Safe Dog Food Bowls (and How to Keep Them That Way)
Lots of different kinds of food bowls are marketed for pets, but are all materials safe? And if dogs are so good at fighting bacteria, how often should their food bowls be cleaned?
[Updated August 3, 2018]
I am sometimes shocked at the state of the dog bowls I’ve seen at some of my friends’ homes. Some of the same folks who would turn pale at the sight of a dish in the cupboard that has dried food stuck to it think nothing of dumping their dogs’ food in a nasty, greasy bowl day after day, month after month, or seeing green slime build up in the dogs’ water dish. While the canine digestive system is capable of neutralizing virulent bacteria when a dog is healthy, when a dog’s immune system is compromised, that bacteria can overwhelm his defenses and make him one sick pup, indeed.
If your dog has periodic or persistent digestive problems such as diarrhea or vomiting, try washing his dishes, daily, with hot water and soap, allowing them to air-dry, and see if that helps. Wait a minute! What am I saying? Everyone should keep their dogs’ bowls clean!
This advice goes triple for anyone who feeds their dog any sort or amount of raw meat, eggs, or dairy products, which can come from the supermarket infested with potentially lethal Campylobacter, Clostridium Perfringens, Salmonella, Listeria, and other bacteria. Fortunately, most people who have learned enough about canine health to feed their dog a raw diet also have learned about the importance of proper food preparation and sanitation techniques.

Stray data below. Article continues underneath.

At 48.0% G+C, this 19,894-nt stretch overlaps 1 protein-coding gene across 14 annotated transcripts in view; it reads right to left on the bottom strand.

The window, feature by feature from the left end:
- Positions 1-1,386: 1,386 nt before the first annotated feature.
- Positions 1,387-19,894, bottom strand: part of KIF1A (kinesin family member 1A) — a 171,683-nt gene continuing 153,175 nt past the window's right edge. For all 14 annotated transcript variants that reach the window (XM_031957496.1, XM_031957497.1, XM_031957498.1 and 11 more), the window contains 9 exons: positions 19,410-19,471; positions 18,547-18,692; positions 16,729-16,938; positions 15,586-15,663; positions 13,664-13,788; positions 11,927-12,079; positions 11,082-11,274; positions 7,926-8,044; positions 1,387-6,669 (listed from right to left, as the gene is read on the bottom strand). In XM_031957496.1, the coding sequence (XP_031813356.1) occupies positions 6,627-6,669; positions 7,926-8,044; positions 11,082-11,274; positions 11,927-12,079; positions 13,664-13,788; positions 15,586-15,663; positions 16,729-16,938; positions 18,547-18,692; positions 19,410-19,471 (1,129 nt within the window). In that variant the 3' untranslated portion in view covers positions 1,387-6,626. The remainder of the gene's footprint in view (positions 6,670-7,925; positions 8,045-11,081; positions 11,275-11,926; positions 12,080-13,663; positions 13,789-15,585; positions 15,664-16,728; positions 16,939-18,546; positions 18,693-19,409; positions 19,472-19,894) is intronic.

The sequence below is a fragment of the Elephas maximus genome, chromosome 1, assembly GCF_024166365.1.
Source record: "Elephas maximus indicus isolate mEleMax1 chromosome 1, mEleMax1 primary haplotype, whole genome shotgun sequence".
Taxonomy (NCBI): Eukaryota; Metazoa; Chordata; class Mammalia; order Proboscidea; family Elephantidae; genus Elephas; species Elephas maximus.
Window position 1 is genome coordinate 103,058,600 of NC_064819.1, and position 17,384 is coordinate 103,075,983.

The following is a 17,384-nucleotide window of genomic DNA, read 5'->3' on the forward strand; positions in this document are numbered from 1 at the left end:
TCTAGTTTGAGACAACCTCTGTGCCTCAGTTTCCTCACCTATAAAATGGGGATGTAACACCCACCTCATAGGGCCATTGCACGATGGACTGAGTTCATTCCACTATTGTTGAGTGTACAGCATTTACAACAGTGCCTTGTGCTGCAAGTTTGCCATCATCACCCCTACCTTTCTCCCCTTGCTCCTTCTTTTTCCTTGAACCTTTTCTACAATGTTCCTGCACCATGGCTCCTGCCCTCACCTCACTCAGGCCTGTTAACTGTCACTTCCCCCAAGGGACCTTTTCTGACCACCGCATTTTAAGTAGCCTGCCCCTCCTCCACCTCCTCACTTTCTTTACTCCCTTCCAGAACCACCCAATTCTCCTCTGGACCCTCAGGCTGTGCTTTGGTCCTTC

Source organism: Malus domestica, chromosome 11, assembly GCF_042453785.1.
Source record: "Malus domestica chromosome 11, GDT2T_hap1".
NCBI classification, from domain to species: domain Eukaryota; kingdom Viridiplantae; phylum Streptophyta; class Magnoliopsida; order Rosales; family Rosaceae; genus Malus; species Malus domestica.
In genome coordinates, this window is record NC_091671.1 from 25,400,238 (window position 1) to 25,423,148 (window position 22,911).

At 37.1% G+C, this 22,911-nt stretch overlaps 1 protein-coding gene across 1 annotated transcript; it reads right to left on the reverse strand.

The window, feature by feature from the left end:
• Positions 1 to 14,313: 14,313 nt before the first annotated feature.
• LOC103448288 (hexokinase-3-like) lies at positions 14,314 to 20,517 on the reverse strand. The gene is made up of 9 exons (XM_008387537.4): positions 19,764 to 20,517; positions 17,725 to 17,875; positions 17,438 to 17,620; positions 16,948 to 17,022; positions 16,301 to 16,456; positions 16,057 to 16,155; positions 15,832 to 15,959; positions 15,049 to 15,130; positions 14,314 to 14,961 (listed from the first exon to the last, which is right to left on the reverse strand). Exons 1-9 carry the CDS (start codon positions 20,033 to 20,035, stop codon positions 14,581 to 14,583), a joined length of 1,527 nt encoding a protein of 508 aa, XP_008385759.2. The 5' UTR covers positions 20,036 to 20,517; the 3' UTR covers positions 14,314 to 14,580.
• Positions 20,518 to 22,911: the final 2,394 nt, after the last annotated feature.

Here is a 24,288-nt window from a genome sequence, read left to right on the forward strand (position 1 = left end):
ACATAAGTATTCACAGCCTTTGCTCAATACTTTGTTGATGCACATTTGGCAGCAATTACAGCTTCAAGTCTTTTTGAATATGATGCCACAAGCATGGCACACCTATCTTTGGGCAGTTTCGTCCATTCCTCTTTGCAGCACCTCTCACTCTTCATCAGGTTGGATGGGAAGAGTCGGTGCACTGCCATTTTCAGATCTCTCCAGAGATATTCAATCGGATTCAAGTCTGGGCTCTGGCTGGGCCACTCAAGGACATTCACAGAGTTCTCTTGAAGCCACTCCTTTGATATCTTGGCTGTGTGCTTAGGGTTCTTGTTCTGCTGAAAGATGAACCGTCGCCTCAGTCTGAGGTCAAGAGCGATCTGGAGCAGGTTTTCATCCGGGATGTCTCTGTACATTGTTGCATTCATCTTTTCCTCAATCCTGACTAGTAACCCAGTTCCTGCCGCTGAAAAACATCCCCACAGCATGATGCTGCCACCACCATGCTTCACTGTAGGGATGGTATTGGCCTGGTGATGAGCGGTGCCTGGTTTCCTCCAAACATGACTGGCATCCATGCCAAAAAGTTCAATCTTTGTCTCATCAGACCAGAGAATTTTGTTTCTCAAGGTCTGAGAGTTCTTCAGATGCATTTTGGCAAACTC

Food Bowl Materials Matter
The easiest type of bowl to keep clean – and, not incidently, also the safest bowl for your dog to eat and drink from – is stainless steel. This material will not leach potentially dangerous chemicals into your dog’s food and water, like some plastics, aluminum, poorly glazed pottery, or old ceramic dishes. Stainless steel and glass bowls are similarly inert, but stainless steel wins in my house, due to its durability on the floor and in the sink.
For the dog’s water dish I like to see a shining clean stainless bowl that is scrubbed and air-dried at least a couple times a week – which means you should have more than one of them, to rotate in and out of use. I especially hate to see plastic bowls regularly used to contain a dog’s water. Recent studies have indicated that polycarbonate plastics, often used in the manufacture of food and drink packaging and containers, can emit at least one chemical, bisphenol A, that can disrupt the hormone systems of lab animals, affecting their brains. Phthalates, substances used to soften plastic, are another class of worrisome chemicals that have been shown to cause hormone and nerve damage in children. It’s incredibly easy to avoid these things by buying inexpensive, durable, easy-to-wash, stainless steel bowls for your dogs, so why don’t you?